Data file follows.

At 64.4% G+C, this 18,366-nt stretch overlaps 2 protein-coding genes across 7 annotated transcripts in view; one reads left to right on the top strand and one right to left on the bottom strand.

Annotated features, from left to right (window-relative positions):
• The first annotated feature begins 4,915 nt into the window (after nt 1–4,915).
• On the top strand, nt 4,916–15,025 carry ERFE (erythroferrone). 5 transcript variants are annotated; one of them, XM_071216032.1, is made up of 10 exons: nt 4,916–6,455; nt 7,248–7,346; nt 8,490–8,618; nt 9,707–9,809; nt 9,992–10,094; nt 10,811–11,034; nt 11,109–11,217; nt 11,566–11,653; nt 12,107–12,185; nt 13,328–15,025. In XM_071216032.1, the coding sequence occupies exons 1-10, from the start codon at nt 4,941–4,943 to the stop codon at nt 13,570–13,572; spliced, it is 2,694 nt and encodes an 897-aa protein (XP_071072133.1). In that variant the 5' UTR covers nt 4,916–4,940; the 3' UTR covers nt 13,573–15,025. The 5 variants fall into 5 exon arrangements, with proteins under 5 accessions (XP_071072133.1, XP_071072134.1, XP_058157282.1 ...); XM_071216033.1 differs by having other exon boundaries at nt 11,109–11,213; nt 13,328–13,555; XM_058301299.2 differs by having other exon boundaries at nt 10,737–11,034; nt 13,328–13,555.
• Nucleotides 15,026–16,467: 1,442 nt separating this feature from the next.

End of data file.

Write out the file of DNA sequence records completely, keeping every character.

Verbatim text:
At 64.4% G+C, this 18,366-nt stretch overlaps 2 protein-coding genes across 7 annotated transcripts in view; one reads left to right on the top strand and one right to left on the bottom strand.

Annotated features, from left to right (window-relative positions):
• The first annotated feature begins 4,915 nt into the window (after nt 1–4,915).
• On the top strand, nt 4,916–15,025 carry ERFE (erythroferrone). 5 transcript variants are annotated; one of them, XM_071216032.1, is made up of 10 exons: nt 4,916–6,455; nt 7,248–7,346; nt 8,490–8,618; nt 9,707–9,809; nt 9,992–10,094; nt 10,811–11,034; nt 11,109–11,217; nt 11,566–11,653; nt 12,107–12,185; nt 13,328–15,025. In XM_071216032.1, the coding sequence occupies exons 1-10, from the start codon at nt 4,941–4,943 to the stop codon at nt 13,570–13,572; spliced, it is 2,694 nt and encodes an 897-aa protein (XP_071072133.1). In that variant the 5' UTR covers nt 4,916–4,940; the 3' UTR covers nt 13,573–15,025. The 5 variants fall into 5 exon arrangements, with proteins under 5 accessions (XP_071072133.1, XP_071072134.1, XP_058157282.1 ...); XM_071216033.1 differs by having other exon boundaries at nt 11,109–11,213; nt 13,328–13,555; XM_058301299.2 differs by having other exon boundaries at nt 10,737–11,034; nt 13,328–13,555.
• Nucleotides 15,026–16,467: 1,442 nt separating this feature from the next.